Sarah: – approximately intimacy, approximately enjoying any of those things that being able to work that out in a safe space is really important, but there are limits to what I am willing to accommodate, and that is one thing I’m not willing to accommodate. So I appreciate that. Please tell your mom thank you.

Shana: Yeah! [Laughs]

Sarah: So I also know from your bio in this awesome article that you’re involved with an organization called NOLOSE, which is a fat liberation association?

Shana: Yep.

Sarah: Promoting fat, queer culture. I love all of these words in this order.

Shana: [Laughs]

Sarah: And this actually marvelously dovetails with some, a lot of reading that I’m doing? I’ve been reading Your Body, The Body Is Not an Apology?

Shana: Oh yeah! Uh-huh?

Sarah: And then I just started Your Body Is an Instrument? Which is –

Shana: Oh, I haven’t read that one!

Sarah: Oh, it’s really – I mean, it’s, I’m sure for the work that you do it is 101 level, considering you’re probably like –

Shana: Mm-hmm.

Sarah: – a 305, 400 level class at this point, but what I like is, like I said, we’re very much inculcated with all of this bullshit, and I love watching people do the work of reframing. The problem with body acceptance narratives is that that frame is like one of those frames at the museum that’s like four and a half feet wide, and it weighs ninety pounds, and, and it’s a lot to undo that frame.

Shana: Mm-hmm.

Sarah: It’s a big frigging frame, and we’re just steeped in all of this bullshit, so please tell me everything about this association and what kind of work you do, ‘cause it’s so cool!

Shana: [Laughs] Well, I love talking approximately NOLOSE. So it’s a volunteer group, and it kind of builds community among queer and trans fat people, so we organize fat positive events and, and we do grants and community activities. So we actually had a, I mean, kind of romance-adjacent event last year called Fats After Dark, where performers told kind of sexy, romantic stories?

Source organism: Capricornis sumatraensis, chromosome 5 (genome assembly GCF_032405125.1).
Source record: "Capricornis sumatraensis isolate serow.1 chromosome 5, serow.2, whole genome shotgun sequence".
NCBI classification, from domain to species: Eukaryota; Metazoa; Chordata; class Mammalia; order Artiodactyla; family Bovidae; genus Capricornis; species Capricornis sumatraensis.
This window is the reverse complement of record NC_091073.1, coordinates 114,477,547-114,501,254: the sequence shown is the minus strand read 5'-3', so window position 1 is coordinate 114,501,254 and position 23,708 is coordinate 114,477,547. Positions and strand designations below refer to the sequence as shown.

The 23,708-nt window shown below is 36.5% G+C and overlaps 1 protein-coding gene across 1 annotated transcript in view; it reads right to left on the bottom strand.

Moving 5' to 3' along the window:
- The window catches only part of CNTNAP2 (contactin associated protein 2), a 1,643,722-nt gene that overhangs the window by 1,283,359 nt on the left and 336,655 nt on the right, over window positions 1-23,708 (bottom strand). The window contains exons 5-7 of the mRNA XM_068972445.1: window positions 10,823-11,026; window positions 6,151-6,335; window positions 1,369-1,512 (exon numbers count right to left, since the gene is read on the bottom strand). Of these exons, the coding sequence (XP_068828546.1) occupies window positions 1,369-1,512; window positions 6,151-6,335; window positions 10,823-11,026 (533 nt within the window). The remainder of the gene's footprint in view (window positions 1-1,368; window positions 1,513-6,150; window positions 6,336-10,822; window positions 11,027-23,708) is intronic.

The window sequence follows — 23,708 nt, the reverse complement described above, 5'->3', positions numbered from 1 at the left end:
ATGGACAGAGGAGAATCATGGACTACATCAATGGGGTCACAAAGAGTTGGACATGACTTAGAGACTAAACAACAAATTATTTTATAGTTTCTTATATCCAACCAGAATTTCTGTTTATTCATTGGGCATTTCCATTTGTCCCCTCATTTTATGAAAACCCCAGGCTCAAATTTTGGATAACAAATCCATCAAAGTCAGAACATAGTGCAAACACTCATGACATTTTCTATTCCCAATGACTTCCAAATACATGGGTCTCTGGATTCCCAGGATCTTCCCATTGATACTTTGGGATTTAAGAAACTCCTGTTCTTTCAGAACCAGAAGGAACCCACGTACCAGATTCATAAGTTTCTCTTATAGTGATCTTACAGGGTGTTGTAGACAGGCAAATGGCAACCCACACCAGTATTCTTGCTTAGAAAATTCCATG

Sarah: Hello!

Shana: It was really fun. [Laughs]

Sarah: That’s awesome!

Shana: I loved it! I’m hoping we can do that again. And the grants we offer, they’re really small grants that are mostly to, like, weird projects that really are hard to receive funded? Like, you know, kind of radical projects around fat and queer people and building fat and queer, fat, queer, and trans community. So, like, last year we offered scholarships for BIPOC folks who wanted to attend Fat Sar, which I hadn’t heard of until they applied for grant, but it’s a professional development training on the intersection of fatness and sexuality for sexuality educators, counselors, and therapists.

Sarah: Ohhh, cool!

Shana: Such a space it needs intervention – [laughs] – I imagine!

Sarah: Just a little bit!

Shana: So, like, that was one of our, our more recent partners, and we provide a lot of financial support to fat artists that are exploring fatness in their work. Like Naima Lowe is one of our recent grantees, so those are some of the things that we do, and I love it! Like, it’s a Black-led organization; we’ve been Black-led for a while. I was the president for several years, and I stepped back just a couple months ago to just be on the executive committee and to just have a little more rest –

Sarah: Good!

Shana: – [laughs] – in my life.

Sarah: Good! Provided you haven’t had any positive support for that sentiment, let me tell you, good! Good, good, good!

Shana: Oh, thank you! [Laughs]

Sarah: Rest is important. I mean, I, like I said, I’ve worked in nonprofits; I know how easy it is to receive caught up in this idea that there are so few people doing this work, I have to keep going; I have to do this, and no, you can step back –

Shana: Yeah.

Sarah: – and let other people pick it up in different ways. It’s, it’s tough to prioritize rest when you are dealing with such massively painful and important issues.

Shana: It is, you know, and, and just like you said, when you let other people in, though, they have great ideas. The new president, Meredith King, is a playwright. Like, she’s really interested in, like, fat plays? I have a theater background. I would never have thought, like, there was space to kind of think about doing that? So –

Sarah: That’s so cool!

Shana: – that’s been really exciting. You know, and I, I do think the work is just, it’s really important. I mean it is, it can be miserable? But that’s why I like NOLOSE, because it’s, like, really prioritizes fat joy and pleasure, and we need that! And I love the focus on queer and trans folks particularly, ‘cause I feel like there’s this overlap where, like, Black and brown bodies, disabled bodies, trans bodies, fat bodies, like, they’re all really, like, policed –

Sarah: Yes.